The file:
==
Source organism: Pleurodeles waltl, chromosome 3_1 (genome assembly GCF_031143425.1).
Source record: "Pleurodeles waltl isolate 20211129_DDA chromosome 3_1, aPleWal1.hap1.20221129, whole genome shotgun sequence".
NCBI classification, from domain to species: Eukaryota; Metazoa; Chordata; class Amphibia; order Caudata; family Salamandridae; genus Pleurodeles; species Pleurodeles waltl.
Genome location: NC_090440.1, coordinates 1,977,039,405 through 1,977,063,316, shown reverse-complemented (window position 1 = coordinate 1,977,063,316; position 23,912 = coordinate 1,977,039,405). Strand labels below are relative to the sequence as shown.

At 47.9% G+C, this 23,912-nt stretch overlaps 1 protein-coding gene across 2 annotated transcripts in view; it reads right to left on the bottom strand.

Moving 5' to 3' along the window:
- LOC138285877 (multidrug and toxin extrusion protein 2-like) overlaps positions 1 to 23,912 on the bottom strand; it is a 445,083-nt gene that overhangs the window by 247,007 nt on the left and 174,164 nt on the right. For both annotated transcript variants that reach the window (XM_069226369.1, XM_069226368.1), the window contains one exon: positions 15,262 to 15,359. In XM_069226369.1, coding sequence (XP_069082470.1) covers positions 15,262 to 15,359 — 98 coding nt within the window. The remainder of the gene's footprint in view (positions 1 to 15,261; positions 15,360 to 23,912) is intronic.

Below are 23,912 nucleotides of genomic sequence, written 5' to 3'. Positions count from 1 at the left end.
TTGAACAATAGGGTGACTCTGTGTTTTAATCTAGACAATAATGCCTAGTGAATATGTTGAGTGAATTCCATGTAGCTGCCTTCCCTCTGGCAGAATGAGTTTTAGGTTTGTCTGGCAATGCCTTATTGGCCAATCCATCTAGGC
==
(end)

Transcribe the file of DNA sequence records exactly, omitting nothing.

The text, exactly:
Source organism: Pleurodeles waltl, chromosome 3_1 (genome assembly GCF_031143425.1).
Source record: "Pleurodeles waltl isolate 20211129_DDA chromosome 3_1, aPleWal1.hap1.20221129, whole genome shotgun sequence".
NCBI classification, from domain to species: Eukaryota; Metazoa; Chordata; class Amphibia; order Caudata; family Salamandridae; genus Pleurodeles; species Pleurodeles waltl.
Genome location: NC_090440.1, coordinates 1,977,039,405 through 1,977,063,316, shown reverse-complemented (window position 1 = coordinate 1,977,063,316; position 23,912 = coordinate 1,977,039,405). Strand labels below are relative to the sequence as shown.

At 47.9% G+C, this 23,912-nt stretch overlaps 1 protein-coding gene across 2 annotated transcripts in view; it reads right to left on the bottom strand.

Moving 5' to 3' along the window:
- LOC138285877 (multidrug and toxin extrusion protein 2-like) overlaps positions 1 to 23,912 on the bottom strand; it is a 445,083-nt gene that overhangs the window by 247,007 nt on the left and 174,164 nt on the right. For both annotated transcript variants that reach the window (XM_069226369.1, XM_069226368.1), the window contains one exon: positions 15,262 to 15,359. In XM_069226369.1, coding sequence (XP_069082470.1) covers positions 15,262 to 15,359 — 98 coding nt within the window. The remainder of the gene's footprint in view (positions 1 to 15,261; positions 15,360 to 23,912) is intronic.

Below are 23,912 nucleotides of genomic sequence, written 5' to 3'. Positions count from 1 at the left end.
TTGAACAATAGGGTGACTCTGTGTTTTAATCTAGACAATAATGCCTAGTGAATATGTTGAGTGAATTCCATGTAGCTGCCTTCCCTCTGGCAGAATGAGTTTTAGGTTTGTCTGGCAATGCCTTATTGGCCAATCCATCTAGGC